Digital healthcare draws attention at CES show

The Yomiuri Shimbun
Omron Healthcare’s combination blood pressure monitor and electrocardiogram device

LAS VEGAS — Displays related to the use of digital technology for diagnosis and treatment drew much attention at CES, the world’s largest consumer electronics and information technology show recently held in Las Vegas.

Omron Healthcare Co. exhibited a combination blood pressure monitor and electrocardiogram device that allows users to take these two vital measurements at the same time, as well as an app that utilizes AI to analyze users’ health based on the data obtained.

The company also introduced a remote patient monitoring service designed to help reduce doctors’ workload and detect ailments at an early stage. Ranndy Kellogg, the CEO of the U.S.-based Omron Healthcare Inc., told The Yomiuri Shimbun that these products and services have already been rolled out in the United States and some European countries, and the company hopes to expand them in Asia as well.

Kellogg also said Omron Healthcare would aim to eliminate cases of brain and cardiovascular disease, which are likely to increase as the population grays.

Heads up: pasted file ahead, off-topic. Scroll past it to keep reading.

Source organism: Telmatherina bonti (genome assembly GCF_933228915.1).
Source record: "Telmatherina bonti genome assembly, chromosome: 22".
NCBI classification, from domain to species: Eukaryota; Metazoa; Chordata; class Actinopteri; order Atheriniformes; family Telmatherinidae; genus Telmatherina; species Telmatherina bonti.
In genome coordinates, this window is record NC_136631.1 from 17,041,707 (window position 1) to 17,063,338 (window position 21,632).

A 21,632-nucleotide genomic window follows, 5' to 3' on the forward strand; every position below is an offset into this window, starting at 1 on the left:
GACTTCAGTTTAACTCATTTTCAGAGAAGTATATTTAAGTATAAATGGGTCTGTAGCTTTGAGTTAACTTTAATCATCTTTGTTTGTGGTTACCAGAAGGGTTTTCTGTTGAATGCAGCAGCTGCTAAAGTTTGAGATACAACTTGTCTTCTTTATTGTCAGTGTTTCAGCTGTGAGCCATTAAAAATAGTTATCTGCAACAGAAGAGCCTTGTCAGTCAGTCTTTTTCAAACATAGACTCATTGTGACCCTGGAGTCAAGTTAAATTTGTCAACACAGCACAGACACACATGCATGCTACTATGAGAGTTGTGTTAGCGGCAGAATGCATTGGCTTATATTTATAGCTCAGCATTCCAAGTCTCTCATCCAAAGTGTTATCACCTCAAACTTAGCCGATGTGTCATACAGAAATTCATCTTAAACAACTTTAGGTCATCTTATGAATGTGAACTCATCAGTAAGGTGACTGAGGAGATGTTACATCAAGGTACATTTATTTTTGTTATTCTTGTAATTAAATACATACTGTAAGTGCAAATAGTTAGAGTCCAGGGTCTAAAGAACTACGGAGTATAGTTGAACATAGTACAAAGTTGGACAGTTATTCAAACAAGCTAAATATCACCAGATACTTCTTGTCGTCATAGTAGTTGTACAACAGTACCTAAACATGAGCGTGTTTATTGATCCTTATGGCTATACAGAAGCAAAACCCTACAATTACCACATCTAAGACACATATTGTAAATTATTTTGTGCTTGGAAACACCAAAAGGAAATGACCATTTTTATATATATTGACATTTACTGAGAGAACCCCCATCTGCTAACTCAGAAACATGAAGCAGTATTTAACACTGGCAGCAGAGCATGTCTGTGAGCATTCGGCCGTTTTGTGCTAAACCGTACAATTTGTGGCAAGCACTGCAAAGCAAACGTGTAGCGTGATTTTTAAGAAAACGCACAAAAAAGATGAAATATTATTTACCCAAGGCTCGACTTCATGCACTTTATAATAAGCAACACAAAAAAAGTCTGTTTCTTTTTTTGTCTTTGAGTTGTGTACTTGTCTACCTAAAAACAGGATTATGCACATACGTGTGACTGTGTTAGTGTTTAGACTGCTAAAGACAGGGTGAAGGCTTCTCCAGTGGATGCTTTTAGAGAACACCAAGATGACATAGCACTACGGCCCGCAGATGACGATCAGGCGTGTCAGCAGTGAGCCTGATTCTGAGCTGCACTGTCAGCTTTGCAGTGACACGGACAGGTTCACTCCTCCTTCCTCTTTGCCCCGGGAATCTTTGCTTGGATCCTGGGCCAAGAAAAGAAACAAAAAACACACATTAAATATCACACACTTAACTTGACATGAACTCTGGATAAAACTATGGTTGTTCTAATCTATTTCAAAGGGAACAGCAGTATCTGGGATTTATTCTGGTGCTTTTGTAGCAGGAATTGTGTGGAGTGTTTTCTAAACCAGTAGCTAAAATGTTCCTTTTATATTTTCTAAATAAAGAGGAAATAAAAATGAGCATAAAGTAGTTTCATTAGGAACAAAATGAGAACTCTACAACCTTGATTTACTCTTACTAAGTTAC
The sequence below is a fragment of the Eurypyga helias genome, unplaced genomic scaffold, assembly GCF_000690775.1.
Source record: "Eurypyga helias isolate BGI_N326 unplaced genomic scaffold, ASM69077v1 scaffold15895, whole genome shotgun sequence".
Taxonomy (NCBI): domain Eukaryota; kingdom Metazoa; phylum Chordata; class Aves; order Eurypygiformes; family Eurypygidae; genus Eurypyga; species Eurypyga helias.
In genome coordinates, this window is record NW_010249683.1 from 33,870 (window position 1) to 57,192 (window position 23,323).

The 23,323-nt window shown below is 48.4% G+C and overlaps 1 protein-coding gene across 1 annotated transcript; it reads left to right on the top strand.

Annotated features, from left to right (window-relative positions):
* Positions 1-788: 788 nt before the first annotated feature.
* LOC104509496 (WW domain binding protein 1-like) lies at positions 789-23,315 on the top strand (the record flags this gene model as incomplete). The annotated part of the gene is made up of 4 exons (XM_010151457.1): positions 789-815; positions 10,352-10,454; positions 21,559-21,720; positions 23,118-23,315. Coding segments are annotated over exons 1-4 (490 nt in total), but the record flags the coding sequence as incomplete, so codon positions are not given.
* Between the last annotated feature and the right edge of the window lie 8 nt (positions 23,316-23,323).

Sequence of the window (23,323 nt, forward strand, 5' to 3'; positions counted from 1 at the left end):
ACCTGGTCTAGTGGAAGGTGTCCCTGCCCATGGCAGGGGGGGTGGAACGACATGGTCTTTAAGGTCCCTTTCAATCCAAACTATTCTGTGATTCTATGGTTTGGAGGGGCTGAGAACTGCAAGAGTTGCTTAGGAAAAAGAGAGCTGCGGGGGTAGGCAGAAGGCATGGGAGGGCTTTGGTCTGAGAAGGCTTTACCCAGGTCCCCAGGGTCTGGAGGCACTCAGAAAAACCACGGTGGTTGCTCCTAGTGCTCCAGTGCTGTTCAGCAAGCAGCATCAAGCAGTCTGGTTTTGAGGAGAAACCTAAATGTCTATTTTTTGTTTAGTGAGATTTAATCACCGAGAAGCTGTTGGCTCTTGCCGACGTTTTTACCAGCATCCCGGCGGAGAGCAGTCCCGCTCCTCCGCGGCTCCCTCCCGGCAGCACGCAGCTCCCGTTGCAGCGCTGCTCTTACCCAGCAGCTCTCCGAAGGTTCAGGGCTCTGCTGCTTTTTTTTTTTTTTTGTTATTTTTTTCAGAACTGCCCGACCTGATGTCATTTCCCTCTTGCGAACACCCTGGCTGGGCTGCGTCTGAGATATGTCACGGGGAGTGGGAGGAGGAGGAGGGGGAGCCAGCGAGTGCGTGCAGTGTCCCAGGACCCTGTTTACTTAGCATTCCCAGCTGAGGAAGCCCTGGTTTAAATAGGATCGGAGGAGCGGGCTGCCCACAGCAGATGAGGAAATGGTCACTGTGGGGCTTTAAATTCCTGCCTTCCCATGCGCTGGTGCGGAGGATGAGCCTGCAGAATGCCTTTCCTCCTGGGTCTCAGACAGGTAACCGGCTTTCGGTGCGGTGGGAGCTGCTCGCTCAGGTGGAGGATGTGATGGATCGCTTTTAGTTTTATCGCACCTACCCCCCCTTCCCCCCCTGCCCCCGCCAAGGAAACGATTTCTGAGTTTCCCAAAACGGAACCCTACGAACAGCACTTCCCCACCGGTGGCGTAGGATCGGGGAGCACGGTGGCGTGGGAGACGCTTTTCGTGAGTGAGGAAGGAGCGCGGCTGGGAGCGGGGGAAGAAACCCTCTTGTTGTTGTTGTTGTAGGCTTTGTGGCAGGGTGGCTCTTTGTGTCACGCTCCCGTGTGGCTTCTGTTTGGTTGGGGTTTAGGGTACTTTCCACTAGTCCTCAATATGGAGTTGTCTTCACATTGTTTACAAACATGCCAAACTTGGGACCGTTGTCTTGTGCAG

First-time participant Suntory Group unveiled GutNote, an app that allows users to monitor the health of their gut by recording bowel sounds. This app attracted attention along with the company’s wearable real-time body monitoring device to help users understand their aging based on brain waves and other vital data.

Tokyo-based startup Medirom Healthcare Technologies Inc. exhibited the “Mother Bracelet,” the world’s first activity tracker that does not require recharging. Users can track their steps, heart rate and other important information while wearing it on their arm.

“The device can be used to care for and monitor elderly people, as well as to manage the health of drivers, among other things,” a senior official at Medirom said.

The digital healthcare market has been growing rapidly. According to estimates by Precedence Research, a research company based in Canada and India, the global digital healthcare market will grow to $1.35 trillion by 2030, nearly five times the level in 2021.